On more than one occasion, Qinghua’s ‘little brother’ saved his life.
Shang Qinghua spent the first year of his life as xiao-Bao, the child of Master Shang’s second wife. After much outside consultation (read: his grandmother and four aunts), it was decided that Qinghua would be raised as a girl, so xiao-Bao was now Shang Zhang. There was nothing more of note until Qinghua/Zhang turned thirteen and a ‘what’s that?’ turned out to be Qinghua/Zhang’s tardy puberty.
After much outside consultation (again his grandmother and four aunts), it was decided that Zhang was now the third son of Master Shang and renamed Qinghua.
Qinghua’s mother loved him very much, though she worried. “Who will marry our xiao-Qinghua?” she asked. To be fair, she wondered this often. Particularly when Qinghua did something very stupid. Which was...a lot. There was very little difference in raising a son from a daughter, least of all to a prosperous merchant family very (very) distantly related to the Emperor, so Qinghua continued as he’d had.
Then things changed.
Qinghua’s grandfather had a ‘falling out’ with the Emperor on whether the Emperor should continue to live. So heads rolled. Grandfather. Check. Father. Check. Uncle. Check. First brother. Check. Second brother. Check. When it got to Qinghua, whose mother’s sister was a mid-level concubine, he was given an option. Die or give up the goods.
The Emperor was a firm believer that his enemies - and the sons of those enemies - would become loyal if they were castrated and then given a political position. It made no sense to Qinghua either.
Fourteen year old Qinghua was, literally, on the chopping block when his ‘executioner’ looked down at him (with a very big knife) and said, “Let me talk to my manager.”
Shang Qinghua had never been more grateful for late puberty in his life.
It so happened that neither his ‘executioner’ nor his manager ever returned. Qinghua was left sweating bullets on the bench until a hooded figure arrived with the characteristic forehead tattoo of the Northwest Zhou, faithful (though unhappy) vassals of the Emperor. As he would learn later, a red tattoo symbolized affiliation with the Heavenly family.
But that’s a story for later.
“How do you feel about a life of constant stress, the hovering threat of discovery, and a lifetime of paperwork?”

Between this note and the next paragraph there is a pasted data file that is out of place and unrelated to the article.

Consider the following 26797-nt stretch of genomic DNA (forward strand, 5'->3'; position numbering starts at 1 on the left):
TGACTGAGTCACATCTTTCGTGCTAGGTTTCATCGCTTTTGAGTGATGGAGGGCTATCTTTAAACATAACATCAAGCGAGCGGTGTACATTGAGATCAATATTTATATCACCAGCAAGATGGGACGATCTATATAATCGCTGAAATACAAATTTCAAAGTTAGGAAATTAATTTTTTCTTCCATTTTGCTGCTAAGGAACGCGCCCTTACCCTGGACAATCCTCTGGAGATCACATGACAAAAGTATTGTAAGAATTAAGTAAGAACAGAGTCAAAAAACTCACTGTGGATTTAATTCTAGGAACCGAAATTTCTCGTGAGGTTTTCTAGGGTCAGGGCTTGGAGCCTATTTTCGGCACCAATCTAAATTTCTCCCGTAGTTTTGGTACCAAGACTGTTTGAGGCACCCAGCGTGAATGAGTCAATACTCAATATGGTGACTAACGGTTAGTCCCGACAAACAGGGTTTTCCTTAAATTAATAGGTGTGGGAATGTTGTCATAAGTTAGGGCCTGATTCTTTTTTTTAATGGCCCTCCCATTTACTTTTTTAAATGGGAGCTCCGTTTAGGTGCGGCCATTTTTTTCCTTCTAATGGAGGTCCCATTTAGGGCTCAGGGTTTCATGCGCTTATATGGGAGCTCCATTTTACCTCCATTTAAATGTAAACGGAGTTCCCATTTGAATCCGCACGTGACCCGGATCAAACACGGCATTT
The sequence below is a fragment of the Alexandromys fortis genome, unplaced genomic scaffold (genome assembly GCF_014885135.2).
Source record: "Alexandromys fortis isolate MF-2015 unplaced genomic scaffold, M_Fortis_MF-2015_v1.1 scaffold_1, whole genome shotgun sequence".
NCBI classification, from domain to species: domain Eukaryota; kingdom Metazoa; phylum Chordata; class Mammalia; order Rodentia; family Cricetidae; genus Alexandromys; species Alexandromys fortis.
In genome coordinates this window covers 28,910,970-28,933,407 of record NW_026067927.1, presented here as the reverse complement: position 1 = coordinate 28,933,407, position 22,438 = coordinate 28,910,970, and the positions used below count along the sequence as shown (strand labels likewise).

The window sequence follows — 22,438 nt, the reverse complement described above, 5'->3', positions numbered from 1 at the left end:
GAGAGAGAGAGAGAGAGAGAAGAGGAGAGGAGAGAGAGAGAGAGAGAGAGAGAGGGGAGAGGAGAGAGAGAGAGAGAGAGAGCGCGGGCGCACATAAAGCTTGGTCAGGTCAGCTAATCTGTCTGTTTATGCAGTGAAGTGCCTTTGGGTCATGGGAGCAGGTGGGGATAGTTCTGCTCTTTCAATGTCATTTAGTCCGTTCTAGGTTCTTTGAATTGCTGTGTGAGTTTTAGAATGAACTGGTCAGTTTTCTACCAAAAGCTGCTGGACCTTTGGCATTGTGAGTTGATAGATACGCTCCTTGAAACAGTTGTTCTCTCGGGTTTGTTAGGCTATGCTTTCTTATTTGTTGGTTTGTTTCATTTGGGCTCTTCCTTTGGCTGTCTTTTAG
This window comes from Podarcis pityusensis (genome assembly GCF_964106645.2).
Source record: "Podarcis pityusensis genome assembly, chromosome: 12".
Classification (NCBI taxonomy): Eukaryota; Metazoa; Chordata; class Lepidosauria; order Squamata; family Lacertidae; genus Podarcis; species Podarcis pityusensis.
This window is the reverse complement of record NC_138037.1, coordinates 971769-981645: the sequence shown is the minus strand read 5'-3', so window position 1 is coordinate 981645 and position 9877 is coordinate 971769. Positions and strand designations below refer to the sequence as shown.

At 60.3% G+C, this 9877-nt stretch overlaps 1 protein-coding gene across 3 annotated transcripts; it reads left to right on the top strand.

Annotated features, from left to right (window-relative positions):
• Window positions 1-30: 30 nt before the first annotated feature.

Qinghua, revealing his defining qualities - the desire to stay alive and a head for strategy - asked where he could sign up.
With a borrowed bao (necessary for advancement), Shang Qinghua began his life as a chair-bearer (Eunuch Level 16). Because of his willingness to do whatever he had to do to stay alive, he rose to Eunuch Level 15 after tripping another chair-bearer and sparing the daughter of a minor official from road rash.
He fed whatever intelligence he had to his Zhou handler.
By 18, he had been promoted to the Orchid Palace where he became a gardener (Eunuch Level 13).
It was at this point of the narrative that Qinghua, needing a little extra money, began to write really awful papapa novels under the nom de plume: Cart Up the Mountain (note: he was not good at naming things). His position didn’t pay well until Eunuch Level 5.
It was also at this point where Concubine Shen came into his life. Qinghua’s very first novel, Golden Peaches of Emperor’s Court , was based on the hours he spent coaxing an ornamental deer from the Concubine’s courtyard. Do you know how hard it is to convince a deer to leave a concubine’s courtyard when said concubine had been giving them fruit on the side?
His literary juices were helped by the fact that Concubine Shen was extraordinarily beautiful, was being courted out of his political concubine status by no less than fifteen people (2 of them royal daughters), and was the most oblivious person he’d ever met in his life. How many of the Emperor’s concubines had green eyes? Exactly 1.
He was in the middle of his most successful novel: the Bannerman’s Bride , when Concubine Shen said, “You know, I have a cream that will get rid of that beard.” This was just after the Pond Fiasco, which had taken back breaking work to put in and back breaking work to fill up. As per Palace gossip, Concubine Shen had had a child with the Emperor (plot of The Potent Prince ) and had mellowed out a little. Qinghua’s knowledge of biology was abysmal (see: misuse of antlers in Golden Peaches of Emperor’s Court ).
Qinghua broke out in a cold sweat. As he got older, his voice cracked and he started to grow a beard. He could perfectly mimic the high, soft voice of the other Eunuchs.
But Eunuchs did not grow beards.
“I’m not going to tell anyone,” Concubine Shen waved it off as if it wasn’t a death sentence for Qinghua.
“What do you want?”
“I want first look at your future novels, exclusive rights to distribution at the Orchid Palace, and a signed copy of Golden Peaches of Emperor’s Court . I’ll even pay you a salary.” Concubine Shen’s green eyes were mercenary. It was a good look on him. “Besides. The Cang Qiong Mountain Sect has to look out for itself, right?” He said the last in the Cang Qiong dialect that was very hard for non-native speakers to understand. Pronunciation was a nightmare.
It was actually a very generous deal. Promotion was always difficult when you were cribbing notes in the small hours of the night after eighteen hour days. “Deal.”
“I do have a bone to pick with you,” Concubine Shen’s eyes narrowed as he handed over a jar of depilatory cream. He wasn’t the most expensive concubine for nothing. “Antlers cannot be used like...that. It’s unsanitary.”